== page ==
Primary progressive aphasia (PPA) and behavioural-variant frontotemporal dementia (bvFTD) are clinical syndromes under the umbrella term 'frontotemporal dementia' (FTD) and are caused by a neurodegenerative disease with an onset most typically in the productive years of adulthood. The cognitive and behavioural impairments associated with FTD interfere with successful engagement in typical life roles, such as parenting, working, and maintenance of interpersonal relationships. There are currently no treatments to stop or slow the degenerative process and there are only very limited medication options for the management of the cognitive-behavioural symptoms. However, alternative, non-pharmacological interventions may offer significant benefit to the quality of life of the diagnosed individual. The goal of this paper is to provide an overview of the approaches available through neurorehabilitation and community-based services that facilitate successful engagement in life activities and promote optimal quality of life for the individuals and families living with FTD. It is hoped that as medical providers become more familiar with behavioural interventions, referrals for services will increase thereby allowing individuals with FTD and their caregivers to learn ways to adapt, adjust, and participate in life to the fullest despite the impairments from this progressive disease.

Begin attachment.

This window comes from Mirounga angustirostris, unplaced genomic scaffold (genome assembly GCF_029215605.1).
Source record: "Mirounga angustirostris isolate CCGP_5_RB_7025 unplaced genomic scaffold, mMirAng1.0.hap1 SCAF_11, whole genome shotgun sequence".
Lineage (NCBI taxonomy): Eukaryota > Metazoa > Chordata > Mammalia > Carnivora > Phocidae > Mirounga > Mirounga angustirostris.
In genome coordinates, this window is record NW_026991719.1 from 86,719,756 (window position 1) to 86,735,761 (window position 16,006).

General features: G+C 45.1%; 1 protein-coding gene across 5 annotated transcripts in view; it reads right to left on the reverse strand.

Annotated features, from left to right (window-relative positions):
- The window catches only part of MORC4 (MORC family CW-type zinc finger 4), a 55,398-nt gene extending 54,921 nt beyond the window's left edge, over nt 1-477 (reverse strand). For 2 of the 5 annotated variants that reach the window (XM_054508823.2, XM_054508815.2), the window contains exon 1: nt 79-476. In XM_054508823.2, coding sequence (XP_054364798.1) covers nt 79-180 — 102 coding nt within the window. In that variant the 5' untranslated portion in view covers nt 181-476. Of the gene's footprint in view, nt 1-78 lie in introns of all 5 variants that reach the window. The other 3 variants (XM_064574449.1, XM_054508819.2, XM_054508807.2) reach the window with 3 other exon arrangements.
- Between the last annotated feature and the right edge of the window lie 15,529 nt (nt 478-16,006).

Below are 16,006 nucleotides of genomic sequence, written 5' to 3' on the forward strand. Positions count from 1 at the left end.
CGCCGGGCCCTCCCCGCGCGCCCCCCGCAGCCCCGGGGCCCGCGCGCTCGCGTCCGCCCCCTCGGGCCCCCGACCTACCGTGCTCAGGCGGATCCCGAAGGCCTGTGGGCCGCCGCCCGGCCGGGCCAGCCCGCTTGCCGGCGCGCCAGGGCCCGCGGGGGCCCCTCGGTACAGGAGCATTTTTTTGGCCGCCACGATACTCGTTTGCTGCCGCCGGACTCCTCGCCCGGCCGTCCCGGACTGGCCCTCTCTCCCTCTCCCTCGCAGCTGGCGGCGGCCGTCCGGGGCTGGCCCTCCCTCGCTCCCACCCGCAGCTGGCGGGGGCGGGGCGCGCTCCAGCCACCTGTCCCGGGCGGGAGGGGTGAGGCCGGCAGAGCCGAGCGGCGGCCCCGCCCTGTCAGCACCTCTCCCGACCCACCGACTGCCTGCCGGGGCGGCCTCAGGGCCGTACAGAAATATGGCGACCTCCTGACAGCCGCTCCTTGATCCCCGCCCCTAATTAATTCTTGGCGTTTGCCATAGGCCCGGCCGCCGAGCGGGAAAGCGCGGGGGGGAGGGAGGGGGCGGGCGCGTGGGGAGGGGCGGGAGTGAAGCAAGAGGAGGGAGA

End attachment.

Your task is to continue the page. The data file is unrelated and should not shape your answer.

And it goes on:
ASJC Scopus subject areas
- Psychiatry and Mental health